Search The Line of Best Fit
Search The Line of Best Fit

Zhala's self-titled debut is a stunningly sinister call-to-arms


Release date: 25 May 2015
Zhala album artwork
22 May 2015, 11:30 Written by Laurence Day
Robyn protégé Zhala, the debut signee to Konichiwa Records, has been bubbling under the surface since last year’s Grammis performance and Prophet EP. Like Naomi Pilgrim, Zhala toured with Lykke Li – though unlike Pilgrim, she also studied in L.A. and integrated herself in Sweden’s club scenes.

The self-confessed “cosmic pop” Stockholmian has put much of the Prophet EP into Zhala, including its title track, “Slippin’ Around” and “Efter Livet”. Ensnaring attention with her own hypnotic brew of dance music and Scandi-pop, she nixed the chance to involve collaborators, bar producer Mathias Oldén, choosing to forge her own path. The result is a cohesive, flowing album that slips and slides into new phases sans warning, and that goes confidently against the pop grain.

In the press release announcing the LP, Zhala spoke of a dedication to physical reactions: “I didn’t think about what others would think: I thought about how they would feel… I focused on the experience.”

To that end, each sliver of Zhala prompts movement. Her house background ensures that each track is rife with galvanising, visceral moments, be it propulsive percussion, heady synths or thundering basslines. Take opening cut “I’m In Love”, which weaves harmonies together with harrowing funeral-house beats, to create an overwhelmingly rich, complex torrent of noise that yanks you under. It’s mesmerising.

“Horoscope”’s a shimmering eruption of electro-symphonics, Children Of The Corn vox and thickly-layered danger. Cyberpunk contrasts meet on recent single “Holy Bubbles”, which features a video about a post-apocalyptic Kim Kardashian, as Zhala fuses folk caterwauling with 31st century techno. The verses on “Prince In The Jungle” sees Zhala perfect her Robyn impression, before lunging into one of the album’s clearest pop moments; it’s not as shrouded as the rest of the LP, and succeeds because of the juxtaposition after the hypnotic “Prophet”.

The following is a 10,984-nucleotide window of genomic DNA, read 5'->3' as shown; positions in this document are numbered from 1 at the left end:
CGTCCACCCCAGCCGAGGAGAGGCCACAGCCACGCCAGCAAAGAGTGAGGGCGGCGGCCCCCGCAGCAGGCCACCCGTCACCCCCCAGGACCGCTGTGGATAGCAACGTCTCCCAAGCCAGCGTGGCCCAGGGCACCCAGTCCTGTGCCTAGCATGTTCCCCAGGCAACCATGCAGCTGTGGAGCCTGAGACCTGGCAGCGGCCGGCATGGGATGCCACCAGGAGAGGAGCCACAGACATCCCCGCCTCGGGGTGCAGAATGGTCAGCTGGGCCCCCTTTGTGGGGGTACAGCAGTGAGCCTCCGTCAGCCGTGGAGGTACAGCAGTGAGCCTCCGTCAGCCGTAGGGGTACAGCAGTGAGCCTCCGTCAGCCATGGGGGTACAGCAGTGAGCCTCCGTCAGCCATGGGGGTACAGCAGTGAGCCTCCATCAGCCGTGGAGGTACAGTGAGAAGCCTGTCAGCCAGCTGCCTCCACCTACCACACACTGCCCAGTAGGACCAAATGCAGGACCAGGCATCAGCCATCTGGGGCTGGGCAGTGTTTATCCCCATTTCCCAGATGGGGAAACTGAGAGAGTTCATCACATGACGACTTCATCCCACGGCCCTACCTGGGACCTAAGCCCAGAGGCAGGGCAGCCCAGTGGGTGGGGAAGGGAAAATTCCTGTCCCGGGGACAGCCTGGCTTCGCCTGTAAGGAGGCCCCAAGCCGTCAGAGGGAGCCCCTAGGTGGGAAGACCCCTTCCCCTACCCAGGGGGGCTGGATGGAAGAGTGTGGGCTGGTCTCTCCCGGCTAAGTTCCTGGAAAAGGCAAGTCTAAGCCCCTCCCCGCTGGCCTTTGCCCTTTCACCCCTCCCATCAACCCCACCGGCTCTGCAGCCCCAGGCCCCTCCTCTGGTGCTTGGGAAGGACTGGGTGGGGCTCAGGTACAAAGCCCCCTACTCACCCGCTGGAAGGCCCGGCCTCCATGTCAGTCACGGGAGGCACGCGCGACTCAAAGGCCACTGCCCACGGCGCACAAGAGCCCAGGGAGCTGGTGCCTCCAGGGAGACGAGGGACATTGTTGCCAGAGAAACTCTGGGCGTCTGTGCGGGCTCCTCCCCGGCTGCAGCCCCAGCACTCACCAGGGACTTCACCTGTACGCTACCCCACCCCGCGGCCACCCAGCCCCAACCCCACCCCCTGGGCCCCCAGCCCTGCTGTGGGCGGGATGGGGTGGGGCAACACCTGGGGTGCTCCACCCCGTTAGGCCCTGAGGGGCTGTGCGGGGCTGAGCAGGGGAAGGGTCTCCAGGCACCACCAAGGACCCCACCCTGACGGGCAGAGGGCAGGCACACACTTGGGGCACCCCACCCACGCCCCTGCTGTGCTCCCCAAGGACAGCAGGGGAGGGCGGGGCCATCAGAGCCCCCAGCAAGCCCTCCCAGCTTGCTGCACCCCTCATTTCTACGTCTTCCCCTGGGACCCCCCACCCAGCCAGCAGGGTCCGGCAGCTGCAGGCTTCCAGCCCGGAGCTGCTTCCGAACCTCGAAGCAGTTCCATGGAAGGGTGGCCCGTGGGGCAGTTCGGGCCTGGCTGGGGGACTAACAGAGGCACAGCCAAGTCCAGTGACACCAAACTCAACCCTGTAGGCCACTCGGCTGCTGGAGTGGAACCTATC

Zhala has an immensely distinct style, using dank dance-pop electronics, avalanches of echoes, pitched percussion and a ritualistic flair – each cut feels like a cult-like call-to-arms, with Zhala the high priestess of something sinister, sultry and sadistic. While most of her output riffs off this theme, it’s engrossing enough, and a wide enough area, that she never retreads ground, and each time we hear her rallying cries beckon, we know it will be undeniably special.

“Me And My Borderline Friend In Trance” is an shiver-up-spine piece of illegal-rave gold. We can hear Zhala lose herself in the transcendent noises with ease, with each beat thwomping like a raring heart, and each cascade of synth swirling around in an all-encompassing embrace. Acting as the total opposite to the pristine chart-bait of “Prince In The Jungle”, this is her strident strut into no-frills dance music.

Zhala’s skirts so many different sonic kingdoms it’s almost impossible to pin down; one moment we’re in the realms of pure pop, the next we see he dive into tech-house, and then suddenly a lurch into psych. Her output is an adventurous concoction of a great many things, and shows her off to be one of the most forward-thinking electronic musicians emerging.

Wherever she’s pigeonholed, Zhala thrives – and this debut stands up as a bold indicator of a bright future.

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